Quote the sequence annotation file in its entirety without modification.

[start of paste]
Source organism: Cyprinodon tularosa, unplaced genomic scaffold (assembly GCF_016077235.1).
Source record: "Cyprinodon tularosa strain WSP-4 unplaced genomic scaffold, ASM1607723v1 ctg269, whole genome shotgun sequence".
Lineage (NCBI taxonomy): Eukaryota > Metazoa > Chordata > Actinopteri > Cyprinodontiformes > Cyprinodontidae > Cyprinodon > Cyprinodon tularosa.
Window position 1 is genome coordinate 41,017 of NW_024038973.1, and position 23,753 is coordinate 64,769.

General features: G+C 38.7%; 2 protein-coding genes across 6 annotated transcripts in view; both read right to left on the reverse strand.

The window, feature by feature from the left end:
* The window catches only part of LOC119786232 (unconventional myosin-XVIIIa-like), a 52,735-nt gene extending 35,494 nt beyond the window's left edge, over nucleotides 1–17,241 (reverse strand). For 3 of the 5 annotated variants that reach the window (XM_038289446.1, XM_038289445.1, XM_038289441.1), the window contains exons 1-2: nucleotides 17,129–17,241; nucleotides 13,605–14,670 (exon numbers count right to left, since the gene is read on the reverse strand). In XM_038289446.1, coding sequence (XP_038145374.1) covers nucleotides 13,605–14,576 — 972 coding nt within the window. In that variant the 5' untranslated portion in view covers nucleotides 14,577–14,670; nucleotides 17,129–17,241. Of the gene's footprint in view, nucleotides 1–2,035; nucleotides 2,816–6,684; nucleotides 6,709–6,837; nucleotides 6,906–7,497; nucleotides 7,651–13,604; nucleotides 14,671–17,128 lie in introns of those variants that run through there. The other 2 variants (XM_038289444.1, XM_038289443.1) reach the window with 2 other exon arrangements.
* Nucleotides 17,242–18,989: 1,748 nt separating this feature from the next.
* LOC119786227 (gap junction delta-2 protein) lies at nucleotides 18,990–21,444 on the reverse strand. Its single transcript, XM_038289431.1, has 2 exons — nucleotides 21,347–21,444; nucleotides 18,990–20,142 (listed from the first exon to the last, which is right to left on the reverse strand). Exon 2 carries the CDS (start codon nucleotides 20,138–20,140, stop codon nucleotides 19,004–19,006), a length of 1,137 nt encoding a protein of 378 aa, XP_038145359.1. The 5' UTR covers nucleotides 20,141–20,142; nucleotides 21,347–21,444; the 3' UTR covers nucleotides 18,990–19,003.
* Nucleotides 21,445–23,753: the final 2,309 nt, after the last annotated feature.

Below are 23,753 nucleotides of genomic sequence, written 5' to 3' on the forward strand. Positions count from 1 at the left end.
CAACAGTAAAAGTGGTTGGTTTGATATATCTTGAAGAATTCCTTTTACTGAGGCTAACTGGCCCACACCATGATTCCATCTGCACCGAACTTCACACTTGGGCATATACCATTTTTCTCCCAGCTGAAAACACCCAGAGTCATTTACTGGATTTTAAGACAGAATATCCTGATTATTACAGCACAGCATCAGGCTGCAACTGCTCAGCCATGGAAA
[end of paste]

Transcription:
Source organism: Cyprinodon tularosa, unplaced genomic scaffold (assembly GCF_016077235.1).
Source record: "Cyprinodon tularosa strain WSP-4 unplaced genomic scaffold, ASM1607723v1 ctg269, whole genome shotgun sequence".
Lineage (NCBI taxonomy): Eukaryota > Metazoa > Chordata > Actinopteri > Cyprinodontiformes > Cyprinodontidae > Cyprinodon > Cyprinodon tularosa.
Window position 1 is genome coordinate 41,017 of NW_024038973.1, and position 23,753 is coordinate 64,769.

General features: G+C 38.7%; 2 protein-coding genes across 6 annotated transcripts in view; both read right to left on the reverse strand.

The window, feature by feature from the left end:
* The window catches only part of LOC119786232 (unconventional myosin-XVIIIa-like), a 52,735-nt gene extending 35,494 nt beyond the window's left edge, over nucleotides 1–17,241 (reverse strand). For 3 of the 5 annotated variants that reach the window (XM_038289446.1, XM_038289445.1, XM_038289441.1), the window contains exons 1-2: nucleotides 17,129–17,241; nucleotides 13,605–14,670 (exon numbers count right to left, since the gene is read on the reverse strand). In XM_038289446.1, coding sequence (XP_038145374.1) covers nucleotides 13,605–14,576 — 972 coding nt within the window. In that variant the 5' untranslated portion in view covers nucleotides 14,577–14,670; nucleotides 17,129–17,241. Of the gene's footprint in view, nucleotides 1–2,035; nucleotides 2,816–6,684; nucleotides 6,709–6,837; nucleotides 6,906–7,497; nucleotides 7,651–13,604; nucleotides 14,671–17,128 lie in introns of those variants that run through there. The other 2 variants (XM_038289444.1, XM_038289443.1) reach the window with 2 other exon arrangements.
* Nucleotides 17,242–18,989: 1,748 nt separating this feature from the next.
* LOC119786227 (gap junction delta-2 protein) lies at nucleotides 18,990–21,444 on the reverse strand. Its single transcript, XM_038289431.1, has 2 exons — nucleotides 21,347–21,444; nucleotides 18,990–20,142 (listed from the first exon to the last, which is right to left on the reverse strand). Exon 2 carries the CDS (start codon nucleotides 20,138–20,140, stop codon nucleotides 19,004–19,006), a length of 1,137 nt encoding a protein of 378 aa, XP_038145359.1. The 5' UTR covers nucleotides 20,141–20,142; nucleotides 21,347–21,444; the 3' UTR covers nucleotides 18,990–19,003.
* Nucleotides 21,445–23,753: the final 2,309 nt, after the last annotated feature.

Below are 23,753 nucleotides of genomic sequence, written 5' to 3' on the forward strand. Positions count from 1 at the left end.
CAACAGTAAAAGTGGTTGGTTTGATATATCTTGAAGAATTCCTTTTACTGAGGCTAACTGGCCCACACCATGATTCCATCTGCACCGAACTTCACACTTGGGCATATACCATTTTTCTCCCAGCTGAAAACACCCAGAGTCATTTACTGGATTTTAAGACAGAATATCCTGATTATTACAGCACAGCATCAGGCTGCAACTGCTCAGCCATGGAAA